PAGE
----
WealthManagement Magazine

No More Slap on the Wrist

In the past, almost any violation by a rep resulted in a fine. Only in the most extreme cases were severe measures, like suspension and expulsion, used. Break a rule, be found guilty, write a check without admitting or denying guilt. Not so today: You get the fine, of course, but these days you may suffer a lot more. Regulators are getting tough and creative because they suspect that fines aren't

In the past, almost any violation by a rep resulted in a fine. Only in the most extreme cases were severe measures, like suspension and expulsion, used. Break a rule, be found guilty, write a check — without admitting or denying guilt.

Not so today: You get the fine, of course, but these days you may suffer a lot more. Regulators are getting tough and creative because they suspect that fines aren't a strong enough deterrent to stop illegal behavior.

The most recent — and extreme — example comes from the SEC's landmark case against Raymond James Financial Services, a case that, pre-Spitzer, would probably have resulted in a “failure to supervise” charge and a fine against the firm, plus a suspension for the rogue broker. This time the SEC pursued Raymond James Financial Services with a civil fraud charge and is proposing to bar RJFS from hiring any registered reps or opening any new branches for six months while an independent consultant reviews its compliance procedures and implements changes. The SEC alleges that RJFS failed to supervise a rogue broker, from the firm's Cranston, R.I., branch, who stole $16.5 million from clients. (See “Raymond James Fights a Lonely Battle With the SEC” in Registered Rep.'s December 2004 issue.) RJFS declined to comment, but has denied and fought the SEC's charges.

The SEC has punished bigger firms in the past this way, but only by shutting down recruiting for days, not months. Why the harsh punishment? To kill off the perception that fines are merely a cost of doing business.

“Certainly, we've seen fine inflation,” says Timothy Burke, a securities lawyer with Boston's Bingham McCutchen, who has been following the case. “But we've also seen the regulators impose novel forms of sanctions.” It's part of a trend, he says, of regulators being creative, to put additional teeth into sanctions beyond the payment of fines.

Examples abound: Last November, the NASD fined 29 securities firms more than $9.2 million, including RJFS, for more than 8,000 late reportings of customer complaints, criminal charges and convictions and regulatory actions involving their brokers. The NASD also prohibited two firms, Merrill Lynch and Wachovia Securities, from registering new brokers for five business days. The NASD's sweep followed a July 2004 action against Morgan Stanley, when it hit the firm with a $2.2 million penalty and suspended it from registering any new brokers for a week based on 1,800 late reports of broker misconduct. The fines may seem small, but these infractions used to be considered nothing more than a failure to file paperwork. Not anymore. The failures were systematic and “deeply troubling,” NASD Vice Chairman Mary Schapiro wrote.

Such punishment is not limited to broker/dealers. Last August, for the first time, the NASD suspended National Securities Corp., a Seattle-based mutual fund, from opening new accounts for clients for 30 days as punishment for charges of market-timing and late trading.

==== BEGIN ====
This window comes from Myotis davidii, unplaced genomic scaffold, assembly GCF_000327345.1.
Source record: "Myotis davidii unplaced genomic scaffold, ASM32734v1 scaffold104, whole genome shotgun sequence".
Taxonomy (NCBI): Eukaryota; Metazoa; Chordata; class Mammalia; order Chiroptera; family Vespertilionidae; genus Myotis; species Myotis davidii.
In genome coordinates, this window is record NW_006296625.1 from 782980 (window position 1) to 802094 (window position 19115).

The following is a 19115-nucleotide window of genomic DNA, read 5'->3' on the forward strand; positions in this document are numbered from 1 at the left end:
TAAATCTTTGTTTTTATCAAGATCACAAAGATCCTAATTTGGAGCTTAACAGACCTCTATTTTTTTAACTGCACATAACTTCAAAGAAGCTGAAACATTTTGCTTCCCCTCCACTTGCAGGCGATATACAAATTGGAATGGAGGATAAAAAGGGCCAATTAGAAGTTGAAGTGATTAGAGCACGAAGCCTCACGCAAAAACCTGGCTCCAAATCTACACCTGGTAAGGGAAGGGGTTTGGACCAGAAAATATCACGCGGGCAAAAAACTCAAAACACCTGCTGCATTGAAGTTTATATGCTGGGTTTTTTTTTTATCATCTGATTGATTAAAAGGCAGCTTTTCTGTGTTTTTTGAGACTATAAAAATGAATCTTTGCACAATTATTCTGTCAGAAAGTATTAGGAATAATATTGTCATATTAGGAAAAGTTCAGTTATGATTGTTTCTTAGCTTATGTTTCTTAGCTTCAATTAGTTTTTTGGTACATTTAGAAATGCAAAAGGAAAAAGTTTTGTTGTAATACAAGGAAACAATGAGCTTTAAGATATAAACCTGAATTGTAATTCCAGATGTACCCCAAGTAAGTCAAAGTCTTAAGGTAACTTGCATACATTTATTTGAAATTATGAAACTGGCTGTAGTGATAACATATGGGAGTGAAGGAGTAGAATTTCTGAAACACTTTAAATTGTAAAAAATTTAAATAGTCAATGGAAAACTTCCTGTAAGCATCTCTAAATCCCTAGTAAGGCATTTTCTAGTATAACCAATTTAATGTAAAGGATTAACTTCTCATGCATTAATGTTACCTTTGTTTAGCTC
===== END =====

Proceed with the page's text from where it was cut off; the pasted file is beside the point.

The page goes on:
We Mean It This Time

Don't say you weren't warned. Regulators have been promulgating this new, more aggressive stance for more than a year. “Even where there isn't a specific rule tailored to address a specific situation, a firm and its officers should be committed to do the right thing,” Schapiro told the Securities Industry Association's compliance and legal conference in Phoenix in March 2004. “It also suggests to me more creative sanctions in our enforcement cases, including taking a firm out of an entire line of business for a period of time when there have been repeated and particularly egregious violations.”

A timeout may sound extreme, but the SEC claims RJFS ignored red flags when Denis Herula, the notorious RJFS rogue broker, bilked investors by transferring money into an account controlled by his wife. Evidence at the hearing showed that the auditor who conducted the yearly review of the Cranston branch — at a time when Herula had already come close to termination for sending out unauthorized correspondence on Raymond James stationary — had no knowledge of these problems. “Simply put, RJFS' attitude toward compliance, as reflected at the hearing, is too lax and not sufficiently proactive to offer any assurances that the investing public will be protected against fraud,” the SEC argues.

In its opposing brief, RJFS asserts that “deceptive people can attempt to operate in any business model.” It further asserts that the branch manager hid Herula's malfeasance from management. It calls the SEC's proposed six-month time out on opening new branches and hiring reps “draconian, punitive and unjustified.”

Burke, for one, doesn't expect the SEC to get all that it has asked for in the Raymond James case. “They would be very hampered,” he says. But that is just the point, and securities firms should expect more sanctions like this in the future. “This is part of a new program to get remedial punishment that fits the offense,” says Lionel Pashkoff, a lawyer with the Washington, D.C., office of Proskauer Rose. “I'm not saying its right in this case.”

A ruling is expected by August. Stay tuned.

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